The first day of RIPE 78 started with the welcome talk by RIPE chair Hans Petter Holen and the hosts of the meeting: Icelandic sea-cable provider Farice and RHnet, the university network provider of Iceland.

It was impressive to hear that Iceland has already achieved 80% Fiber-to-the-Home installation and will have 100% by 2025. In terms of Internet speed, Iceland is only second after Norway (for mobile Internet) and Singapore (for fixed line Internet).

After short talks by Andrew Sullivan, the president and CEO of ISOC, the Internet Society (the organisation that facilitates Internet Standards Processes such as those developed by the IETF, amongst other things) and Benno Overeinder for the RIPE Program Committee, probably the best known Icelander in the Internet community took to the stage: Ólafur Guðmundsson, inventor of DNSSEC and currently CTO of Internet accelerator Cloudflare.

IPv4 volatility

Ólafur’s topic was the volatility of IP addresses. While at the beginning of the Internet IP addresses were stable over a long time and could be used to identify a machine, this is not the case today. Mobile devices switch networks constantly, always getting new addresses. A smartphone can have more than 10 different IP addresses over the course of a single day, roaming across different mobile providers and wireless networks.

As Ólafur described, IP addresses cannot reliably be used to identify machines anymore. Still, many service providers, companies, and government agencies do that all the time, for

  • blacklisting,
  • geo-location,
  • to calculate online advertising prices by placing a value to the user using the IP address,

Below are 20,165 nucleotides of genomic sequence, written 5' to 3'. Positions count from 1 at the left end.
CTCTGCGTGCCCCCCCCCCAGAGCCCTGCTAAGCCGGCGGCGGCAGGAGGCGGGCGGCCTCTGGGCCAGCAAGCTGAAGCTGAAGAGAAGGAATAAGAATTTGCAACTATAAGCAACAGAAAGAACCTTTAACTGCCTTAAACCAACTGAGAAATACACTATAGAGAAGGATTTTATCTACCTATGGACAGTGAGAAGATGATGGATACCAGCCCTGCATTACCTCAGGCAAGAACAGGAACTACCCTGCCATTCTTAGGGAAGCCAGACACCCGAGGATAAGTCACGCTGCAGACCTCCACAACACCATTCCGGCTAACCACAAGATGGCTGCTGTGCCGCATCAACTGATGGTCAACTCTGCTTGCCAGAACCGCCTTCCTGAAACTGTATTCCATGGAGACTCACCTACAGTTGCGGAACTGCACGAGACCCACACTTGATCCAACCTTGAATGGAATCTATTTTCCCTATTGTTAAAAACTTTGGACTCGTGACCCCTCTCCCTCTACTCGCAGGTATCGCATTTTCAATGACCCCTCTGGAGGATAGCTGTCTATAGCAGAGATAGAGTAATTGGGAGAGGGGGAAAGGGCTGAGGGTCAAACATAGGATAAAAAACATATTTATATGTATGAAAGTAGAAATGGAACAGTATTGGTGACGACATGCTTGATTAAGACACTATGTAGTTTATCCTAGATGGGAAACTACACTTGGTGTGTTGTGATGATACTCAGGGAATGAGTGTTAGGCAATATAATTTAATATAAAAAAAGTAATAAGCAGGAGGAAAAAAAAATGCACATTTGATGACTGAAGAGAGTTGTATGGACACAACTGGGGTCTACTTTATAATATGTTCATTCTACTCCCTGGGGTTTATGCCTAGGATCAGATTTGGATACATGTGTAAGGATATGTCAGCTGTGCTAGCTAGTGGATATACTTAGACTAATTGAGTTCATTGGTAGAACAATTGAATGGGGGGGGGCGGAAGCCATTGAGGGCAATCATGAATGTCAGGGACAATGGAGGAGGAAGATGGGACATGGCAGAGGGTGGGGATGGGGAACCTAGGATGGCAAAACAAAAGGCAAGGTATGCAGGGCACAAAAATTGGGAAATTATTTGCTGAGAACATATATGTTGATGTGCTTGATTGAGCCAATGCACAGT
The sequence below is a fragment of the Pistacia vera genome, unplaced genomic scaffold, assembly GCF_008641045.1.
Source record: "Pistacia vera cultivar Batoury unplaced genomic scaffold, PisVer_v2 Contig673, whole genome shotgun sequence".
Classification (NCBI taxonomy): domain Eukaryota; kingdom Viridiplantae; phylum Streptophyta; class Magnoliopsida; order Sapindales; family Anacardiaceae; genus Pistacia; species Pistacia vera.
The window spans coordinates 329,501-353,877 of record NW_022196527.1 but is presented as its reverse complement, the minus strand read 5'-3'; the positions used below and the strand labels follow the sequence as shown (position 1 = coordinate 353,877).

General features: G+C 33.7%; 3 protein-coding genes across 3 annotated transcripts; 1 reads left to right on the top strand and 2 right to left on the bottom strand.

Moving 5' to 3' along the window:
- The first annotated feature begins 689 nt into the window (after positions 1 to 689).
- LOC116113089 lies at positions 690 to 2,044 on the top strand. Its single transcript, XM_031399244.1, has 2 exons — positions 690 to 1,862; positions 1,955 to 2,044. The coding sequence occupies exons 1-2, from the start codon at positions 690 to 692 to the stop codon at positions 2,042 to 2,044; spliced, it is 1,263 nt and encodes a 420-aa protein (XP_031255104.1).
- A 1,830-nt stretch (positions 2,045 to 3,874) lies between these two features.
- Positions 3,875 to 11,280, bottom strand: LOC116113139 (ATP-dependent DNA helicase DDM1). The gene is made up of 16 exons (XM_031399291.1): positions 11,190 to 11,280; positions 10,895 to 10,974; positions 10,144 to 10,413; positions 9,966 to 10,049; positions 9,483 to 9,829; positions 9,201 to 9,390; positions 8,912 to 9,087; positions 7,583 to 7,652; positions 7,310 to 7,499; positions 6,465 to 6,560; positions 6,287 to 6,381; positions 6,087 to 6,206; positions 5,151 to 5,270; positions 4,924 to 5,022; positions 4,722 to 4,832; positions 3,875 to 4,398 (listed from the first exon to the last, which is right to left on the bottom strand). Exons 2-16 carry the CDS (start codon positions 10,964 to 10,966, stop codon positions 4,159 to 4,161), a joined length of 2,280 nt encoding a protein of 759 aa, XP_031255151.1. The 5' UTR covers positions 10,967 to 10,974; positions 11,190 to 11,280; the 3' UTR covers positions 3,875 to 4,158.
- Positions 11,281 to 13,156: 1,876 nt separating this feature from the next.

• or to find the nearest content server.

IPv4 address brokerage makes the situation worse. Because there are no free IPv4 addresses left and many companies have not yet switched over to IPv6, IPv4 addresses are valuable (>20 US$ per address) and are for sale. When sold, these addresses change location, but providers of location databases cannot keep up with the changes and the databases become outdated and full of wrong data.

Roaming and routing

In the next talk, Alo Safari Khatouni spoke about the implication of mobile phone roaming in Europe. In his research, he has specifically looked into how IP data is being routed in roaming situations, and when the difference in latency and bandwidth impacts a roaming user’s experience.

He found no content discrimination (i.e. that certain data is being throttled during a roaming situation), but latency was certainly higher. Mobile network operators route the roaming traffic back to the home network, where it is then routed to the Internet. This means that for a customer of an US-based mobile network operator (MNO) who is in Iceland and trying to access a website in Iceland (to look up the weather conditions - vital information in Iceland!), the network data will be routed through the US MNO’s network. It’s no surprise that this is slower than staying in Iceland and accessing the data directly.

In the Q/A session following this talk, IPv6 evangelist Jan Zorz mentioned that he also experiences IPv6 Path-MTU-Discovery issues while being inside one of the MNO networks in Iceland. It may be that possibly someone is blocking ICMPv6 on the network.